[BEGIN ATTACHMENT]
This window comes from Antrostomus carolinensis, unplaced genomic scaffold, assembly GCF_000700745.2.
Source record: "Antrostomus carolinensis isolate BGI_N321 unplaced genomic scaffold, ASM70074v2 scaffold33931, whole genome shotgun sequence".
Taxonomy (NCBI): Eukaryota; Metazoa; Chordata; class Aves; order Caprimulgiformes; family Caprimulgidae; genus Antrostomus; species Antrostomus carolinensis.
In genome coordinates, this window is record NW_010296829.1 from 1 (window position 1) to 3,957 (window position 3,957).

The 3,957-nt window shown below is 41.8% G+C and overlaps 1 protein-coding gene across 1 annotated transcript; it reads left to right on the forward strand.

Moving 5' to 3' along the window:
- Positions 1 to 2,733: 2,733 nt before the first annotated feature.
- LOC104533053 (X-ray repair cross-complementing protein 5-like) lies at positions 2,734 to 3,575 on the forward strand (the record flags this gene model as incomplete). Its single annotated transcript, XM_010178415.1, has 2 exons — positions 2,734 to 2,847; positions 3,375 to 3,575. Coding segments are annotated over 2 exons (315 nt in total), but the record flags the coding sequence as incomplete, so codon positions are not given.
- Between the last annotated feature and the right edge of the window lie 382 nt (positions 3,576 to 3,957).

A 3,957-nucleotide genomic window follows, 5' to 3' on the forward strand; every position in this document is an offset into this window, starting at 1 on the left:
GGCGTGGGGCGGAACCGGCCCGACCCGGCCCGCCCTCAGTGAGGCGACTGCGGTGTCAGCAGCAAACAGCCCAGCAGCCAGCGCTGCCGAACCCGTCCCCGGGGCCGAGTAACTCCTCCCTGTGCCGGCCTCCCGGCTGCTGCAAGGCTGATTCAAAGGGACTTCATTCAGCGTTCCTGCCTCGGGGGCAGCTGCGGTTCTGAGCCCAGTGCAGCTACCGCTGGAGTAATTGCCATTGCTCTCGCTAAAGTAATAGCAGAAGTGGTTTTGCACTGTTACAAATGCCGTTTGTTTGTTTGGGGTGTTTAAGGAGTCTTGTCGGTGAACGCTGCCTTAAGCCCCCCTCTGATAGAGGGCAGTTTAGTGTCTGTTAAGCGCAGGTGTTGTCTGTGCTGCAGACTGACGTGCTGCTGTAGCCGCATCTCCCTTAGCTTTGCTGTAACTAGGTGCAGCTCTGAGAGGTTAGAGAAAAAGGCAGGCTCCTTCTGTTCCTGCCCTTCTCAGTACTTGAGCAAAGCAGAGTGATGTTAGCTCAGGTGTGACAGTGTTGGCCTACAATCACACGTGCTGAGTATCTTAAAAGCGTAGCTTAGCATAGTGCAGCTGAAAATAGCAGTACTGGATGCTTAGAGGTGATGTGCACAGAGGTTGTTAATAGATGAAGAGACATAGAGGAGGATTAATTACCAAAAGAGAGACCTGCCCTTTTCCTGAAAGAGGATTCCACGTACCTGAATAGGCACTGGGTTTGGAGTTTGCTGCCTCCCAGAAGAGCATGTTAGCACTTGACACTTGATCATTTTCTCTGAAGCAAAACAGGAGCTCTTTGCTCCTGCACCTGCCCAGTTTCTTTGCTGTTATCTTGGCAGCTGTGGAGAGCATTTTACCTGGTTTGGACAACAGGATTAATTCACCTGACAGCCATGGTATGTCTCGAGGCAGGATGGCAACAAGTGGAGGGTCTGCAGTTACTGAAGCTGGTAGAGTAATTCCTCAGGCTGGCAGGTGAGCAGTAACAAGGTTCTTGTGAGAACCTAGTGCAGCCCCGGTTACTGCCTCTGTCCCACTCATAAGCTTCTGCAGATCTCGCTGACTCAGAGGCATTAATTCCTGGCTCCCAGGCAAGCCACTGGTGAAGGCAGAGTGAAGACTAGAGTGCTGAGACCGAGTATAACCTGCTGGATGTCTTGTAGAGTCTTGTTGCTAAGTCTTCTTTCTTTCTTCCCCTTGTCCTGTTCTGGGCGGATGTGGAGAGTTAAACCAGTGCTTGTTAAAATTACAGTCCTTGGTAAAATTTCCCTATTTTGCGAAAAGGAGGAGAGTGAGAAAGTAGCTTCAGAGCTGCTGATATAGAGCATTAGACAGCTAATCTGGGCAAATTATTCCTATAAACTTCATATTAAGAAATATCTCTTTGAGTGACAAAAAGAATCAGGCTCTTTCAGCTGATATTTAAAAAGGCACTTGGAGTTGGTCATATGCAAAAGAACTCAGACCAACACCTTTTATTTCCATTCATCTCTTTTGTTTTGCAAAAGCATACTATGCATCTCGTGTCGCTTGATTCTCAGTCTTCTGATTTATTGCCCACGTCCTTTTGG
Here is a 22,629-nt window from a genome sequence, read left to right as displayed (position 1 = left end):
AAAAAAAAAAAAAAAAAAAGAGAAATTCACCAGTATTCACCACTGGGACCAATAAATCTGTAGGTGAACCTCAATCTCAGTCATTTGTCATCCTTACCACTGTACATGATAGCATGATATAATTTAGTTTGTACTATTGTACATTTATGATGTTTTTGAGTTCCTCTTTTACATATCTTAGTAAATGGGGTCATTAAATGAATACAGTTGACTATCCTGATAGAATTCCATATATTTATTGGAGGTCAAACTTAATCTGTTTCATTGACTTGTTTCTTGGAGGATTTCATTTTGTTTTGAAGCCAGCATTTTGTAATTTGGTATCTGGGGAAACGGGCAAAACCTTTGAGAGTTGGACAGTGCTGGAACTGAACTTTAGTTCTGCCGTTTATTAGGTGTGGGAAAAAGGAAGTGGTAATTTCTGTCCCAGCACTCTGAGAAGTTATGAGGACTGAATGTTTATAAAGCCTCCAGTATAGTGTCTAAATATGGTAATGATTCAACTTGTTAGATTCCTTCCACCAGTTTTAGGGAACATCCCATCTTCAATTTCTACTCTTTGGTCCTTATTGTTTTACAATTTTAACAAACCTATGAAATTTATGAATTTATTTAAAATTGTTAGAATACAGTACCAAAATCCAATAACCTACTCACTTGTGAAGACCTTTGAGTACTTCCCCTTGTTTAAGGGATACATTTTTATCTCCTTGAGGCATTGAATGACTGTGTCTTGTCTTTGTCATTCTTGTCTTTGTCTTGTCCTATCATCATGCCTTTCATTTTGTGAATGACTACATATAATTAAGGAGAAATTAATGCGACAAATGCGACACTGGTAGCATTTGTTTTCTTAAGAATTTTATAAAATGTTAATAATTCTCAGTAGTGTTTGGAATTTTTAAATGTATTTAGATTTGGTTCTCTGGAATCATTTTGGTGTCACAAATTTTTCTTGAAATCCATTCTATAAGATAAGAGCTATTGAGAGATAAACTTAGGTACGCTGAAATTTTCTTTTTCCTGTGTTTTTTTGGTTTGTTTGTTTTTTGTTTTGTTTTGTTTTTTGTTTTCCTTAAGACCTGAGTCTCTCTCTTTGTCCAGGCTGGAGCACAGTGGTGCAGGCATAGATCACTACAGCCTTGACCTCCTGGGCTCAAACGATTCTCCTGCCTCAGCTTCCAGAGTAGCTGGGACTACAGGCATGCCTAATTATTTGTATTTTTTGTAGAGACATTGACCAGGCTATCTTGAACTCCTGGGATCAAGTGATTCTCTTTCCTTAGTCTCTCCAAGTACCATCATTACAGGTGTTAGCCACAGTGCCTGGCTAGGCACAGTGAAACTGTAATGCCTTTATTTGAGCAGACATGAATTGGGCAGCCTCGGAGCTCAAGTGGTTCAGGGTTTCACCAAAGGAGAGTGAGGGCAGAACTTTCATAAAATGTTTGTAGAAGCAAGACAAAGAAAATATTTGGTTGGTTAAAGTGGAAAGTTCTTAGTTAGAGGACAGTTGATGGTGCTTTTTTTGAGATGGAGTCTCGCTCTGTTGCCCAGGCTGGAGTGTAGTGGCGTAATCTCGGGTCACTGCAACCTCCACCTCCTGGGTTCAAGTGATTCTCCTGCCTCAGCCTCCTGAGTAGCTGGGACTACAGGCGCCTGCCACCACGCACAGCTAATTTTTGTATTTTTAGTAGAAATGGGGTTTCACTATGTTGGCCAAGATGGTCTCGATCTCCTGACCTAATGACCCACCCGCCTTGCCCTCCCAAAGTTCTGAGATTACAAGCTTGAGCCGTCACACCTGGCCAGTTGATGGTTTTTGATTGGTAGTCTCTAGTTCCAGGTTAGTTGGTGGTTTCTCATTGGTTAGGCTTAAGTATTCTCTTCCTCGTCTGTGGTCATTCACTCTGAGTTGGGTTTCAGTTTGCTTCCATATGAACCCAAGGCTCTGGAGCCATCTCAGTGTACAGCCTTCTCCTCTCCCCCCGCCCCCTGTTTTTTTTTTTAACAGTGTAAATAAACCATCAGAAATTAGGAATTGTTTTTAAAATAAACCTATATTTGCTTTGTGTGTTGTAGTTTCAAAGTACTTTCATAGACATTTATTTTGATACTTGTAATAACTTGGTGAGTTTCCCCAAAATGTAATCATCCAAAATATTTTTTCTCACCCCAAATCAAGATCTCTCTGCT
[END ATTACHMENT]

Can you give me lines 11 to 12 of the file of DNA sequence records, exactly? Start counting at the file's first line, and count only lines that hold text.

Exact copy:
GGCGTGGGGCGGAACCGGCCCGACCCGGCCCGCCCTCAGTGAGGCGACTGCGGTGTCAGCAGCAAACAGCCCAGCAGCCAGCGCTGCCGAACCCGTCCCCGGGGCCGAGTAACTCCTCCCTGTGCCGGCCTCCCGGCTGCTGCAAGGCTGATTCAAAGGGACTTCATTCAGCGTTCCTGCCTCGGGGGCAGCTGCGGTTCTGAGCCCAGTGCAGCTACCGCTGGAGTAATTGCCATTGCTCTCGCTAAAGTAATAGCAGAAGTGGTTTTGCACTGTTACAAATGCCGTTTGTTTGTTTGGGGTGTTTAAGGAGTCTTGTCGGTGAACGCTGCCTTAAGCCCCCCTCTGATAGAGGGCAGTTTAGTGTCTGTTAAGCGCAGGTGTTGTCTGTGCTGCAGACTGACGTGCTGCTGTAGCCGCATCTCCCTTAGCTTTGCTGTAACTAGGTGCAGCTCTGAGAGGTTAGAGAAAAAGGCAGGCTCCTTCTGTTCCTGCCCTTCTCAGTACTTGAGCAAAGCAGAGTGATGTTAGCTCAGGTGTGACAGTGTTGGCCTACAATCACACGTGCTGAGTATCTTAAAAGCGTAGCTTAGCATAGTGCAGCTGAAAATAGCAGTACTGGATGCTTAGAGGTGATGTGCACAGAGGTTGTTAATAGATGAAGAGACATAGAGGAGGATTAATTACCAAAAGAGAGACCTGCCCTTTTCCTGAAAGAGGATTCCACGTACCTGAATAGGCACTGGGTTTGGAGTTTGCTGCCTCCCAGAAGAGCATGTTAGCACTTGACACTTGATCATTTTCTCTGAAGCAAAACAGGAGCTCTTTGCTCCTGCACCTGCCCAGTTTCTTTGCTGTTATCTTGGCAGCTGTGGAGAGCATTTTACCTGGTTTGGACAACAGGATTAATTCACCTGACAGCCATGGTATGTCTCGAGGCAGGATGGCAACAAGTGGAGGGTCTGCAGTTACTGAAGCTGGTAGAGTAATTCCTCAGGCTGGCAGGTGAGCAGTAACAAGGTTCTTGTGAGAACCTAGTGCAGCCCCGGTTACTGCCTCTGTCCCACTCATAAGCTTCTGCAGATCTCGCTGACTCAGAGGCATTAATTCCTGGCTCCCAGGCAAGCCACTGGTGAAGGCAGAGTGAAGACTAGAGTGCTGAGACCGAGTATAACCTGCTGGATGTCTTGTAGAGTCTTGTTGCTAAGTCTTCTTTCTTTCTTCCCCTTGTCCTGTTCTGGGCGGATGTGGAGAGTTAAACCAGTGCTTGTTAAAATTACAGTCCTTGGTAAAATTTCCCTATTTTGCGAAAAGGAGGAGAGTGAGAAAGTAGCTTCAGAGCTGCTGATATAGAGCATTAGACAGCTAATCTGGGCAAATTATTCCTATAAACTTCATATTAAGAAATATCTCTTTGAGTGACAAAAAGAATCAGGCTCTTTCAGCTGATATTTAAAAAGGCACTTGGAGTTGGTCATATGCAAAAGAACTCAGACCAACACCTTTTATTTCCATTCATCTCTTTTGTTTTGCAAAAGCATACTATGCATCTCGTGTCGCTTGATTCTCAGTCTTCTGATTTATTGCCCACGTCCTTTTGG
Here is a 22,629-nt window from a genome sequence, read left to right as displayed (position 1 = left end):